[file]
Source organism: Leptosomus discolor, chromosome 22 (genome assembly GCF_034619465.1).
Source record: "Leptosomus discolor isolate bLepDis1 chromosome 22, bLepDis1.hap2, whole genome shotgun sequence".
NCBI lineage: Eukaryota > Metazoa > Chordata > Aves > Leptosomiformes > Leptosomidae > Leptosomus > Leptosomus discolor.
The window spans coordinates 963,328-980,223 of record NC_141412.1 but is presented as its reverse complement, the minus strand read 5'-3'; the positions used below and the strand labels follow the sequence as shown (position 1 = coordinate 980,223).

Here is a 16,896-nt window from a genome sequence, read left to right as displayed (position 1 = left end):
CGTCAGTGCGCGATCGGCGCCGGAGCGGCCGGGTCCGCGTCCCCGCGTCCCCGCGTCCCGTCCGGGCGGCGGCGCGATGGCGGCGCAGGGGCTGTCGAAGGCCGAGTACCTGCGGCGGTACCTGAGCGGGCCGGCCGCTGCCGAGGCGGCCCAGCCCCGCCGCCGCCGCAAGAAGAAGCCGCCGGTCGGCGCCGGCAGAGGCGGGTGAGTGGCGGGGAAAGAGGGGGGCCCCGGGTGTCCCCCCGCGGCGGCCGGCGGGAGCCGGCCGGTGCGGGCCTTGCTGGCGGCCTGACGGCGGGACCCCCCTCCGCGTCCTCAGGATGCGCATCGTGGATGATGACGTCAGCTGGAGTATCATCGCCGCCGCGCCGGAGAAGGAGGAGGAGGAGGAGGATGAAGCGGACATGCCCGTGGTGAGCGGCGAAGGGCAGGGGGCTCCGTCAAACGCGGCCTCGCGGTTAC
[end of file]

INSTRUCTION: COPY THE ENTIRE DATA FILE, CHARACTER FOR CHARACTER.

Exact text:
Source organism: Leptosomus discolor, chromosome 22 (genome assembly GCF_034619465.1).
Source record: "Leptosomus discolor isolate bLepDis1 chromosome 22, bLepDis1.hap2, whole genome shotgun sequence".
NCBI lineage: Eukaryota > Metazoa > Chordata > Aves > Leptosomiformes > Leptosomidae > Leptosomus > Leptosomus discolor.
The window spans coordinates 963,328-980,223 of record NC_141412.1 but is presented as its reverse complement, the minus strand read 5'-3'; the positions used below and the strand labels follow the sequence as shown (position 1 = coordinate 980,223).

Here is a 16,896-nt window from a genome sequence, read left to right as displayed (position 1 = left end):
CGTCAGTGCGCGATCGGCGCCGGAGCGGCCGGGTCCGCGTCCCCGCGTCCCCGCGTCCCGTCCGGGCGGCGGCGCGATGGCGGCGCAGGGGCTGTCGAAGGCCGAGTACCTGCGGCGGTACCTGAGCGGGCCGGCCGCTGCCGAGGCGGCCCAGCCCCGCCGCCGCCGCAAGAAGAAGCCGCCGGTCGGCGCCGGCAGAGGCGGGTGAGTGGCGGGGAAAGAGGGGGGCCCCGGGTGTCCCCCCGCGGCGGCCGGCGGGAGCCGGCCGGTGCGGGCCTTGCTGGCGGCCTGACGGCGGGACCCCCCTCCGCGTCCTCAGGATGCGCATCGTGGATGATGACGTCAGCTGGAGTATCATCGCCGCCGCGCCGGAGAAGGAGGAGGAGGAGGAGGATGAAGCGGACATGCCCGTGGTGAGCGGCGAAGGGCAGGGGGCTCCGTCAAACGCGGCCTCGCGGTTAC